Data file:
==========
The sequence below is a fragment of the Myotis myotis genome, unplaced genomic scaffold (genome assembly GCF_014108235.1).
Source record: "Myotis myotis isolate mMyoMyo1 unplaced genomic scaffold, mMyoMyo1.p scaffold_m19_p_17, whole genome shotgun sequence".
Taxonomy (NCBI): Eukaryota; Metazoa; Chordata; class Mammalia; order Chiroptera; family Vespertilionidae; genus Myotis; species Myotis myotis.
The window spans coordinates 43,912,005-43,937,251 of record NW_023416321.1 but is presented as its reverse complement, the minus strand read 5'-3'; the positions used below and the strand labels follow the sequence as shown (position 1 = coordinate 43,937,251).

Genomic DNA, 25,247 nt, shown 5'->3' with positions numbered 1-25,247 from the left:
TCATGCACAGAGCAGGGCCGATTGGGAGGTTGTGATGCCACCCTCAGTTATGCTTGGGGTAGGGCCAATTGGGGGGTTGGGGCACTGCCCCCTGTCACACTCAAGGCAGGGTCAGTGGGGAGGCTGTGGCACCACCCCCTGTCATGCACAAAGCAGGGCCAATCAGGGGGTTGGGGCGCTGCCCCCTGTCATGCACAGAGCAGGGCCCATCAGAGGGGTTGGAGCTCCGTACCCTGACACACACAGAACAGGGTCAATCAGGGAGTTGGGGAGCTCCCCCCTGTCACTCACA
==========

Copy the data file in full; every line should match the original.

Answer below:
The sequence below is a fragment of the Myotis myotis genome, unplaced genomic scaffold (genome assembly GCF_014108235.1).
Source record: "Myotis myotis isolate mMyoMyo1 unplaced genomic scaffold, mMyoMyo1.p scaffold_m19_p_17, whole genome shotgun sequence".
Taxonomy (NCBI): Eukaryota; Metazoa; Chordata; class Mammalia; order Chiroptera; family Vespertilionidae; genus Myotis; species Myotis myotis.
The window spans coordinates 43,912,005-43,937,251 of record NW_023416321.1 but is presented as its reverse complement, the minus strand read 5'-3'; the positions used below and the strand labels follow the sequence as shown (position 1 = coordinate 43,937,251).

Genomic DNA, 25,247 nt, shown 5'->3' with positions numbered 1-25,247 from the left:
TCATGCACAGAGCAGGGCCGATTGGGAGGTTGTGATGCCACCCTCAGTTATGCTTGGGGTAGGGCCAATTGGGGGGTTGGGGCACTGCCCCCTGTCACACTCAAGGCAGGGTCAGTGGGGAGGCTGTGGCACCACCCCCTGTCATGCACAAAGCAGGGCCAATCAGGGGGTTGGGGCGCTGCCCCCTGTCATGCACAGAGCAGGGCCCATCAGAGGGGTTGGAGCTCCGTACCCTGACACACACAGAACAGGGTCAATCAGGGAGTTGGGGAGCTCCCCCCTGTCACTCACA